I used to do this a lot before EZ Pass, and have not done it since, but now you have shown the way (why I did not think of it sooner, I do not know!) I will get back to it. My best story of this is one time I gave my young cousin a ride home to Maine from school in CT. We got to the NH toll, which in those days was a dollar. She was driving, so I gave her two dollars to pay the toll, and told her the plan.. She was amazed, thought it was cool, and then was so busy watching the car behind work its way forward to thank us that she totally missed that we needed to be in the right lane to go to Maine. So, we had a brief detour at the Portsmouth Circle to get ourselves sorted out, and I don’t think she will ever forget it. I don’t know if she has done it since then, but I think I will ask her next time I see her.:-) My saddest story of it is one time the car did catch up to me, and the driver gave me the finger before speeding off. I wonder why?

  18. I just found my way here, after looking at my blog stats. 😉

    Hey, EZ Pass–I’ve applied for one of those! We’re practically neighbors…LOL…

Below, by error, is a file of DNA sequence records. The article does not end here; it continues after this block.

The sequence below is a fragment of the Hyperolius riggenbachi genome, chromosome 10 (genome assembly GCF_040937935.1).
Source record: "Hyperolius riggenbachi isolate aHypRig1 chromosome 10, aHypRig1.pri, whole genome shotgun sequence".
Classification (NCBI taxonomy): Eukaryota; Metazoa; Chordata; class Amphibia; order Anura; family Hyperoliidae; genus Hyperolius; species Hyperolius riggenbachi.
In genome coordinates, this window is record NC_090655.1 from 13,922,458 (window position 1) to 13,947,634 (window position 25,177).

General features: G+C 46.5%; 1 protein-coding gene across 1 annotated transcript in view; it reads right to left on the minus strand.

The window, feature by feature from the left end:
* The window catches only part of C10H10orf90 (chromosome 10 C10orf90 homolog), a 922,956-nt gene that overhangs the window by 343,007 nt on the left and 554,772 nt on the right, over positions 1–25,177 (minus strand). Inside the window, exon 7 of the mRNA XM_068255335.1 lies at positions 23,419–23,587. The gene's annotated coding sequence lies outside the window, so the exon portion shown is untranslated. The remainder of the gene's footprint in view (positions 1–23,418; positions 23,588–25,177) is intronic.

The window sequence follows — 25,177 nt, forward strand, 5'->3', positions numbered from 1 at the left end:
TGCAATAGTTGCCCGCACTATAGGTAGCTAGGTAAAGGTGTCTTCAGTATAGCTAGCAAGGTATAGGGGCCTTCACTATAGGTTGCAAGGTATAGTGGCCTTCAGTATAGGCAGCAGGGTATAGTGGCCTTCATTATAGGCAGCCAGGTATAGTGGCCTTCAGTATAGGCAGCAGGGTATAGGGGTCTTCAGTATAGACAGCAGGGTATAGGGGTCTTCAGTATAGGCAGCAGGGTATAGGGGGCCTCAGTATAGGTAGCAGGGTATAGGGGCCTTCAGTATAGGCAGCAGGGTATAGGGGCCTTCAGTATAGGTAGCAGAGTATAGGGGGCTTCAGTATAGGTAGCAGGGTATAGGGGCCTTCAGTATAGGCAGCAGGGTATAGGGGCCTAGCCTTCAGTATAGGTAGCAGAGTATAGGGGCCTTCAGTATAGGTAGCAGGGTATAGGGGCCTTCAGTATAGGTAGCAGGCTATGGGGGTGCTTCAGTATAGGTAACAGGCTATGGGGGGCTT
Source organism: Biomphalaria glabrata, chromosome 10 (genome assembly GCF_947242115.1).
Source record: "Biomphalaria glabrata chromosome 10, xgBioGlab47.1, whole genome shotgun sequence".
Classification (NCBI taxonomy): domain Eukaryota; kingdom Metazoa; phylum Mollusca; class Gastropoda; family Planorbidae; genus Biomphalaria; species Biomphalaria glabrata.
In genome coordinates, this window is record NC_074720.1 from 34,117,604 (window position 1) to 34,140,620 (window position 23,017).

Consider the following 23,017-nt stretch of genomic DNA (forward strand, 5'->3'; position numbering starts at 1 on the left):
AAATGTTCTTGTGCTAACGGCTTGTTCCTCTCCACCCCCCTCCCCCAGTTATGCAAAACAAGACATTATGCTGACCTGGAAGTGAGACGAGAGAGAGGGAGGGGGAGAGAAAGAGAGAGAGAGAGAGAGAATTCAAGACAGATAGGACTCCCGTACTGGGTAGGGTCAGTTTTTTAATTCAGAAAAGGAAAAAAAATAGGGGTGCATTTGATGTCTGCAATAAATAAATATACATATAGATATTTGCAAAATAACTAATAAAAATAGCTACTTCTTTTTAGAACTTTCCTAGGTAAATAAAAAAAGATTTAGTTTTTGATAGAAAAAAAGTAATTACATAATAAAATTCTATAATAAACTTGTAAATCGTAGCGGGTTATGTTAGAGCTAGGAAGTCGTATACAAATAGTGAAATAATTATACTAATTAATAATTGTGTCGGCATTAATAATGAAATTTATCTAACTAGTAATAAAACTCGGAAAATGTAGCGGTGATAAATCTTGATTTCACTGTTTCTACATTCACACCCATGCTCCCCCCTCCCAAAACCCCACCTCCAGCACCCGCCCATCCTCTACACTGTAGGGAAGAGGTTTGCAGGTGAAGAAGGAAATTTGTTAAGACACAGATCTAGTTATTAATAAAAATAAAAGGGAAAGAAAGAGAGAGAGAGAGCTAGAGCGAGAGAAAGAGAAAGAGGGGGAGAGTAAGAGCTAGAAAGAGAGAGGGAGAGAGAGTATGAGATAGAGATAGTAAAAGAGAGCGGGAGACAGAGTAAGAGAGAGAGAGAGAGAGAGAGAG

If you see someone with a Michigan plate looking lost, it’s probably me…

  19. kukolina says:

    I know it is not the point: to save money. But the same thing happened to you are the drive through: you had to pay very little. Remember?
    Anyways, it is awesome what you are doing!
    There is also another reason I dropped by. I was reading the post of a blogger who was really sad about not having enough followers. Since I only started blogging a month ago all I could think of: well, this takes time. But I checked and she has been blogging for quite a while… I though I would ask you openly. Can you sum it up for us not so popular bloggers? 😛
    How does one get hundreds of followers?
    xoxo

    http://kukolina.wordpress.com/